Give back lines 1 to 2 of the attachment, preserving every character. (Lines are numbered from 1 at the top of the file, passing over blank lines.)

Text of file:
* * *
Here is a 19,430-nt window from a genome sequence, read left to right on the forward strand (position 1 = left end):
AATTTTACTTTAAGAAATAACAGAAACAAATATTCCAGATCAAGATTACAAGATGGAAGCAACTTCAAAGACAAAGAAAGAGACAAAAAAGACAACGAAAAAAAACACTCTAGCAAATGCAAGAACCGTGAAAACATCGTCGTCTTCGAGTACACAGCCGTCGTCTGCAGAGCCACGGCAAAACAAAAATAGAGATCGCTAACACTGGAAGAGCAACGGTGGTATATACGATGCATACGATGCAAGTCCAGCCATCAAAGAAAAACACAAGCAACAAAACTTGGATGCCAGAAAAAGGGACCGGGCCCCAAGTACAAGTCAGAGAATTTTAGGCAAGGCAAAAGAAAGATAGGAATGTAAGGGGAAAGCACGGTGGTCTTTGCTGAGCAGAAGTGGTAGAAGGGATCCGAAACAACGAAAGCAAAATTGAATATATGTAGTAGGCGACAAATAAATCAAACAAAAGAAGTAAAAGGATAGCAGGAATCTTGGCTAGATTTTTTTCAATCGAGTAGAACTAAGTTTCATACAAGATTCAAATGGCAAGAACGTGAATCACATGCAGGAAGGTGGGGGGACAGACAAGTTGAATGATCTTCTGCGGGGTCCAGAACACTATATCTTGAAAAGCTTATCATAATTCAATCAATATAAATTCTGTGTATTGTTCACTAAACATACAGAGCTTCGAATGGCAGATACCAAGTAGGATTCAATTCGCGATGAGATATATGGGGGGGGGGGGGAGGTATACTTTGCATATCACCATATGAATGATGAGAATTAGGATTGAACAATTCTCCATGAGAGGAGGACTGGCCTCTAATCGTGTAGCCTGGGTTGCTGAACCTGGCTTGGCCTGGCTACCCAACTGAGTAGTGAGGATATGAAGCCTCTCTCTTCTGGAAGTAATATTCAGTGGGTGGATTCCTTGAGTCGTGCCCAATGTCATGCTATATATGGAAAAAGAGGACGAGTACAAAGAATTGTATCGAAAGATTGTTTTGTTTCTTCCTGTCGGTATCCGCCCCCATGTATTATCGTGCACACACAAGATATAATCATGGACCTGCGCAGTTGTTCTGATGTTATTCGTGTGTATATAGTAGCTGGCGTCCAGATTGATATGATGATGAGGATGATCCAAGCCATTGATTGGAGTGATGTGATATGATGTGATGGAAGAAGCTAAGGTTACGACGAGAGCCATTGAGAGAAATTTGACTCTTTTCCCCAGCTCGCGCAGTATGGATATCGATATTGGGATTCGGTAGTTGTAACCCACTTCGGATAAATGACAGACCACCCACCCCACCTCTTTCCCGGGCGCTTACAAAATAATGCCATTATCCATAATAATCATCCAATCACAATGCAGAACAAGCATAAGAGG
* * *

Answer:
Here is a 19,430-nt window from a genome sequence, read left to right on the forward strand (position 1 = left end):
AATTTTACTTTAAGAAATAACAGAAACAAATATTCCAGATCAAGATTACAAGATGGAAGCAACTTCAAAGACAAAGAAAGAGACAAAAAAGACAACGAAAAAAAACACTCTAGCAAATGCAAGAACCGTGAAAACATCGTCGTCTTCGAGTACACAGCCGTCGTCTGCAGAGCCACGGCAAAACAAAAATAGAGATCGCTAACACTGGAAGAGCAACGGTGGTATATACGATGCATACGATGCAAGTCCAGCCATCAAAGAAAAACACAAGCAACAAAACTTGGATGCCAGAAAAAGGGACCGGGCCCCAAGTACAAGTCAGAGAATTTTAGGCAAGGCAAAAGAAAGATAGGAATGTAAGGGGAAAGCACGGTGGTCTTTGCTGAGCAGAAGTGGTAGAAGGGATCCGAAACAACGAAAGCAAAATTGAATATATGTAGTAGGCGACAAATAAATCAAACAAAAGAAGTAAAAGGATAGCAGGAATCTTGGCTAGATTTTTTTCAATCGAGTAGAACTAAGTTTCATACAAGATTCAAATGGCAAGAACGTGAATCACATGCAGGAAGGTGGGGGGACAGACAAGTTGAATGATCTTCTGCGGGGTCCAGAACACTATATCTTGAAAAGCTTATCATAATTCAATCAATATAAATTCTGTGTATTGTTCACTAAACATACAGAGCTTCGAATGGCAGATACCAAGTAGGATTCAATTCGCGATGAGATATATGGGGGGGGGGGGGAGGTATACTTTGCATATCACCATATGAATGATGAGAATTAGGATTGAACAATTCTCCATGAGAGGAGGACTGGCCTCTAATCGTGTAGCCTGGGTTGCTGAACCTGGCTTGGCCTGGCTACCCAACTGAGTAGTGAGGATATGAAGCCTCTCTCTTCTGGAAGTAATATTCAGTGGGTGGATTCCTTGAGTCGTGCCCAATGTCATGCTATATATGGAAAAAGAGGACGAGTACAAAGAATTGTATCGAAAGATTGTTTTGTTTCTTCCTGTCGGTATCCGCCCCCATGTATTATCGTGCACACACAAGATATAATCATGGACCTGCGCAGTTGTTCTGATGTTATTCGTGTGTATATAGTAGCTGGCGTCCAGATTGATATGATGATGAGGATGATCCAAGCCATTGATTGGAGTGATGTGATATGATGTGATGGAAGAAGCTAAGGTTACGACGAGAGCCATTGAGAGAAATTTGACTCTTTTCCCCAGCTCGCGCAGTATGGATATCGATATTGGGATTCGGTAGTTGTAACCCACTTCGGATAAATGACAGACCACCCACCCCACCTCTTTCCCGGGCGCTTACAAAATAATGCCATTATCCATAATAATCATCCAATCACAATGCAGAACAAGCATAAGAGG